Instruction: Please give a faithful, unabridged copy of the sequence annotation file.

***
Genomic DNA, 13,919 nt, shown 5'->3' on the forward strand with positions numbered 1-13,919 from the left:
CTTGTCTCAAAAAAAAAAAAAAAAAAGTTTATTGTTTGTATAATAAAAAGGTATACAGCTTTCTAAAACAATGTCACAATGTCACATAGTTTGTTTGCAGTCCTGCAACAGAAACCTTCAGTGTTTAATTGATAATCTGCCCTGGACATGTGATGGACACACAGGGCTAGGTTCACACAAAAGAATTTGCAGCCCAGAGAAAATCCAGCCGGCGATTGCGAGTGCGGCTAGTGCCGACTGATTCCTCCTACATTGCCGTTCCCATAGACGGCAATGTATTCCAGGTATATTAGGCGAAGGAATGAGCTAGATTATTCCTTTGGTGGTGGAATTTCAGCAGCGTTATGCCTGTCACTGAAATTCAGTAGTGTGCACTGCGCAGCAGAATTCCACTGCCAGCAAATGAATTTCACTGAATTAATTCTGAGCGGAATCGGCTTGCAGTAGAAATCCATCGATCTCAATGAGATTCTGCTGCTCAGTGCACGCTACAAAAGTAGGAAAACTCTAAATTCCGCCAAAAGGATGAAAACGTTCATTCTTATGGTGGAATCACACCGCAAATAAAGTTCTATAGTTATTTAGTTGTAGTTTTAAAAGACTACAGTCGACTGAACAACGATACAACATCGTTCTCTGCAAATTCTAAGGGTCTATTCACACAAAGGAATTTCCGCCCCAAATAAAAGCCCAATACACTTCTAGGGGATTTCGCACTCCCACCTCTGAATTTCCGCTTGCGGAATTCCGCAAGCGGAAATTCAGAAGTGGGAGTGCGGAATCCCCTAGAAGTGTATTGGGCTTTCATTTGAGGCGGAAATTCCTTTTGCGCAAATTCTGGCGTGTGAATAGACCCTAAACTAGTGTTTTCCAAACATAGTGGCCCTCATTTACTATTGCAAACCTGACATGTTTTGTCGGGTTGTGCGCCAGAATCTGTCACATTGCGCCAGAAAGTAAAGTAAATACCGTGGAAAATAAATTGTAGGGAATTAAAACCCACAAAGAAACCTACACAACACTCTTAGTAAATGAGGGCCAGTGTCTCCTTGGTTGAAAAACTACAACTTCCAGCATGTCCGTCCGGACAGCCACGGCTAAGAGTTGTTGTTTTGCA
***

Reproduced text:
Genomic DNA, 13,919 nt, shown 5'->3' on the forward strand with positions numbered 1-13,919 from the left:
CTTGTCTCAAAAAAAAAAAAAAAAAAGTTTATTGTTTGTATAATAAAAAGGTATACAGCTTTCTAAAACAATGTCACAATGTCACATAGTTTGTTTGCAGTCCTGCAACAGAAACCTTCAGTGTTTAATTGATAATCTGCCCTGGACATGTGATGGACACACAGGGCTAGGTTCACACAAAAGAATTTGCAGCCCAGAGAAAATCCAGCCGGCGATTGCGAGTGCGGCTAGTGCCGACTGATTCCTCCTACATTGCCGTTCCCATAGACGGCAATGTATTCCAGGTATATTAGGCGAAGGAATGAGCTAGATTATTCCTTTGGTGGTGGAATTTCAGCAGCGTTATGCCTGTCACTGAAATTCAGTAGTGTGCACTGCGCAGCAGAATTCCACTGCCAGCAAATGAATTTCACTGAATTAATTCTGAGCGGAATCGGCTTGCAGTAGAAATCCATCGATCTCAATGAGATTCTGCTGCTCAGTGCACGCTACAAAAGTAGGAAAACTCTAAATTCCGCCAAAAGGATGAAAACGTTCATTCTTATGGTGGAATCACACCGCAAATAAAGTTCTATAGTTATTTAGTTGTAGTTTTAAAAGACTACAGTCGACTGAACAACGATACAACATCGTTCTCTGCAAATTCTAAGGGTCTATTCACACAAAGGAATTTCCGCCCCAAATAAAAGCCCAATACACTTCTAGGGGATTTCGCACTCCCACCTCTGAATTTCCGCTTGCGGAATTCCGCAAGCGGAAATTCAGAAGTGGGAGTGCGGAATCCCCTAGAAGTGTATTGGGCTTTCATTTGAGGCGGAAATTCCTTTTGCGCAAATTCTGGCGTGTGAATAGACCCTAAACTAGTGTTTTCCAAACATAGTGGCCCTCATTTACTATTGCAAACCTGACATGTTTTGTCGGGTTGTGCGCCAGAATCTGTCACATTGCGCCAGAAAGTAAAGTAAATACCGTGGAAAATAAATTGTAGGGAATTAAAACCCACAAAGAAACCTACACAACACTCTTAGTAAATGAGGGCCAGTGTCTCCTTGGTTGAAAAACTACAACTTCCAGCATGTCCGTCCGGACAGCCACGGCTAAGAGTTGTTGTTTTGCA